Something to keep in mind is that you don’t necessarily have to pick the target date based on when you actually plan to retire. If you feel the mix of assets is too aggressive, you might choose to select an earlier retirement year to take less risk.

Factors to Consider

Additionally, there are many factors investors will need to consider as it relates to their 401(k), such as their time horizon, expenses, and contribution levels.

•   Time horizon: How long do you plan to invest? Investors will want to keep long-term returns in mind, and their investment mix and other choices can have an impact on their returns.

•   Expenses: Investments often have expense ratios or other fees that can eat into returns, which is another thing to keep in mind.

•   Contribution levels: The more you save for retirement and the earlier you start saving, the better off you’ll likely be in retirement. If you’re lucky enough to have an employer that matches your contributions, at a minimum you’ll probably want to take full advantage of your employer match.

Remember: Maximizing your 401(k) tends to benefit you in the long run. 401(k) employer contributions vary, so it makes sense to find out how matching works at your company, and then contribute at least enough to get that “free money.”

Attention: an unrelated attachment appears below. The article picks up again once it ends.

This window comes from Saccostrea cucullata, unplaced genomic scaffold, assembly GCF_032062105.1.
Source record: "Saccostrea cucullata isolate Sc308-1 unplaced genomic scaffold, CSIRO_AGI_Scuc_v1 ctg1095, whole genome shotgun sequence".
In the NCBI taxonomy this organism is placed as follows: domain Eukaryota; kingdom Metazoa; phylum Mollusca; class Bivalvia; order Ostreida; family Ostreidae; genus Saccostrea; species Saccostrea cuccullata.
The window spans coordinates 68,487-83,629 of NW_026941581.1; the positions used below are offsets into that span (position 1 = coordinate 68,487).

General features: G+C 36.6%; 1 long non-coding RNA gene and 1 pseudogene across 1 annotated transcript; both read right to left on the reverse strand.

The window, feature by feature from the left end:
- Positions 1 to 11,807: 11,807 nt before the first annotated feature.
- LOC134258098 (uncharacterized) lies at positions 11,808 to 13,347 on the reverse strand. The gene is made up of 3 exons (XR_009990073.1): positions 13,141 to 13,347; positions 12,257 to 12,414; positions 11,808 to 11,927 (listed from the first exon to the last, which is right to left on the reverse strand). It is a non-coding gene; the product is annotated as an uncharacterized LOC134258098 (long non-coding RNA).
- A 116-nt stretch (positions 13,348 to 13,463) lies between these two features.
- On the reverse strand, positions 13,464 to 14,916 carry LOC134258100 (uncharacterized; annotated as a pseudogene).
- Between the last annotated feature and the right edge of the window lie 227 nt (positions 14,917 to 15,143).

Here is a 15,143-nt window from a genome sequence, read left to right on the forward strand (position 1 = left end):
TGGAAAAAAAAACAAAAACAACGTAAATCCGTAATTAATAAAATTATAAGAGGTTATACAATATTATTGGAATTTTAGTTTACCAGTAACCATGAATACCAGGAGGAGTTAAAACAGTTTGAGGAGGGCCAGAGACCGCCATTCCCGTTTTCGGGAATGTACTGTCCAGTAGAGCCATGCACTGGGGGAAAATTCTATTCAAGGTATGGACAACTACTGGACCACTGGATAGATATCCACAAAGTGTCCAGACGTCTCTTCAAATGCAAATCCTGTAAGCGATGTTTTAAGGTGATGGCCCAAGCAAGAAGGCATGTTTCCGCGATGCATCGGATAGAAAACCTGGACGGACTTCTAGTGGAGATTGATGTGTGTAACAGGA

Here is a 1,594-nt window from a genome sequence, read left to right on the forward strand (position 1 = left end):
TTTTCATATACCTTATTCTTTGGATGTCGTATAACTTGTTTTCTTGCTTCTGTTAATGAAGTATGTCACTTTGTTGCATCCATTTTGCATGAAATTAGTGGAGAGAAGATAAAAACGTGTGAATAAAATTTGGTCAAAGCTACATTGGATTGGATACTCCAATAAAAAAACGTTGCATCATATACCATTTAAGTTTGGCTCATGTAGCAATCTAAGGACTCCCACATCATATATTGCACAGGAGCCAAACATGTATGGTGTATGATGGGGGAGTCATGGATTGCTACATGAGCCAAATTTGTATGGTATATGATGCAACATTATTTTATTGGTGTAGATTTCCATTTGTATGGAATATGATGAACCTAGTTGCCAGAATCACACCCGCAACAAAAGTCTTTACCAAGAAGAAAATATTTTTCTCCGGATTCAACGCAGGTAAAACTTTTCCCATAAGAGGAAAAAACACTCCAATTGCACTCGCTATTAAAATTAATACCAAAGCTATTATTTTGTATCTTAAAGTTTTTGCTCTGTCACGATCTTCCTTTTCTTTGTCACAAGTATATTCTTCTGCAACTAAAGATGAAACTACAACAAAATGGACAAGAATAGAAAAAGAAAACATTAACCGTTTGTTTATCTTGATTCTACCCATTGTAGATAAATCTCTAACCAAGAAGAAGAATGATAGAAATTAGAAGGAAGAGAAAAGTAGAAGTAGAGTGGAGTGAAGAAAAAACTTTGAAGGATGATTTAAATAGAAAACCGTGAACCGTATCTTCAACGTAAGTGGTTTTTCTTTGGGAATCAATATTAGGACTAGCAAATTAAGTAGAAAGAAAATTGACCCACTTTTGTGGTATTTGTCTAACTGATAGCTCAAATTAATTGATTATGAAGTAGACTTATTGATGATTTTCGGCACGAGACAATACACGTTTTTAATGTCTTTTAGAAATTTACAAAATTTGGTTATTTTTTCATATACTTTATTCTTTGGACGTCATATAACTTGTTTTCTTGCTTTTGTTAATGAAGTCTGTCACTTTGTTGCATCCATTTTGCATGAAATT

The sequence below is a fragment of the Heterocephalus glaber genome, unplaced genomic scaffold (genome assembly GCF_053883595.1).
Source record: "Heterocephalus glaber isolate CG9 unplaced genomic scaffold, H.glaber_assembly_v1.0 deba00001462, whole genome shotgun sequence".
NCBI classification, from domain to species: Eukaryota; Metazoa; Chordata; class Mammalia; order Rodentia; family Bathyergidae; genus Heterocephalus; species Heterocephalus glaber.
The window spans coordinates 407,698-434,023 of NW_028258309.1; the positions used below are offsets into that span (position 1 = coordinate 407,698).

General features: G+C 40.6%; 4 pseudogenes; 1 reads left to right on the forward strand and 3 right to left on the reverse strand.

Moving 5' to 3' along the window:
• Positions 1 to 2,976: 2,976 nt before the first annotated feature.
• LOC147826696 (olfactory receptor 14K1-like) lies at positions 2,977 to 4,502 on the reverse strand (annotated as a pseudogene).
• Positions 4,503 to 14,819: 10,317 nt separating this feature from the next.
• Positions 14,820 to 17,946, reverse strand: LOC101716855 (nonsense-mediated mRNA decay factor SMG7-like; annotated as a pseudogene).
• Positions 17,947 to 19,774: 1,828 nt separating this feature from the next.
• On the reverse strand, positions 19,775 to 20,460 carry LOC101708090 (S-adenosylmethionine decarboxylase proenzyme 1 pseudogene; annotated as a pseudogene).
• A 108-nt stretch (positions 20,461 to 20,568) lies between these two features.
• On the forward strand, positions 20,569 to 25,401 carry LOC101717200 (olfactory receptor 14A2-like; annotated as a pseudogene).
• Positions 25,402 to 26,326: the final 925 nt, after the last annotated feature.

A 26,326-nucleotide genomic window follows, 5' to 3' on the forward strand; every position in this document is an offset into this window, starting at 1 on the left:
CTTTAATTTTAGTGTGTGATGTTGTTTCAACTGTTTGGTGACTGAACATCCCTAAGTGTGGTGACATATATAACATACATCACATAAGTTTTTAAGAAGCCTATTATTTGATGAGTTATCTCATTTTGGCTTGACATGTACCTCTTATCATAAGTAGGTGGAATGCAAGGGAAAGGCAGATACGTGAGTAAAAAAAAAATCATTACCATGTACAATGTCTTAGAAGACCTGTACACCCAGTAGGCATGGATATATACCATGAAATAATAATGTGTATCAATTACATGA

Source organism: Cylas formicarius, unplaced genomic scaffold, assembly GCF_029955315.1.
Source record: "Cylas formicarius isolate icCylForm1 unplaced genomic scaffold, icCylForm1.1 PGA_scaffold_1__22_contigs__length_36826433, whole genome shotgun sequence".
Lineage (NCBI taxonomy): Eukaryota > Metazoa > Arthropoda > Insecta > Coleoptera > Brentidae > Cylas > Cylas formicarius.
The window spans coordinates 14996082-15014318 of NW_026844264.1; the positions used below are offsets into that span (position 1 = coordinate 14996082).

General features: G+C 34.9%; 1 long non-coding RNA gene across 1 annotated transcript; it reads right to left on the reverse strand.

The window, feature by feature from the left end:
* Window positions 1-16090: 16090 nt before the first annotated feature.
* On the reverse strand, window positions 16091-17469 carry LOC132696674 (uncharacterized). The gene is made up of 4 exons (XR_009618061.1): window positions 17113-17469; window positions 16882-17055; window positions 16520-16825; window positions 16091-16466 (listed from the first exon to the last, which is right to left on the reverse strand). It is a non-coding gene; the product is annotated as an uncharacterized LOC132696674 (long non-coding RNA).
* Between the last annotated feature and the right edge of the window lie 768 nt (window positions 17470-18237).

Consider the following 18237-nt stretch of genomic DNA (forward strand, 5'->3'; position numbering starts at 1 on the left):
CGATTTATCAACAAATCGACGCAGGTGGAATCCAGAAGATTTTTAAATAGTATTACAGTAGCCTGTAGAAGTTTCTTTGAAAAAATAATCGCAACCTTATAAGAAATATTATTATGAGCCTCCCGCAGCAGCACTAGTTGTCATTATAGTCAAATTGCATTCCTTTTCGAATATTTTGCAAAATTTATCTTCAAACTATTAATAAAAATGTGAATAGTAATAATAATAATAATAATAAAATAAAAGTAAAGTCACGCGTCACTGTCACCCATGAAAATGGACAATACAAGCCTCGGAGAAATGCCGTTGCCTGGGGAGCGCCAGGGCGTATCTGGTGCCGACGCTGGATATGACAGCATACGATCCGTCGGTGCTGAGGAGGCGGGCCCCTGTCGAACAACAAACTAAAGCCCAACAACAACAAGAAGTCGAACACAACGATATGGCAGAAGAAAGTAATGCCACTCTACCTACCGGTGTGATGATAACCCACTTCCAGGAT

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401(k) Investing: Things to Keep In Mind

There are a couple of other things that investors may want to try and keep in mind in regard to their 401(k), such as leaving old accounts open, and over-investing in specific funds.

Putting Everything into a Money Market Fund

A money market fund is a mutual fund made up of relatively low-risk, short-term securities. It’s a tempting move, because it feels like you don’t risk losing money. You’ll want to gauge whether your investing returns are outpacing inflation, accordingly. That may be the case if your money is only being invested in a money market fund — in fact, that may be the default if employees don’t make investment selections for their portfolio. You’ll need to check with your plan provider to find out.

Leaving Old 401(k)s Open

When you leave your current employer, it’s often a good idea to roll over your 401(k) into a traditional or Roth IRA. Most 401(k) accounts have fees associated with them. While typically an employer will pay those fees while you work for them, once you’re no longer with the company, many will stop paying them for you.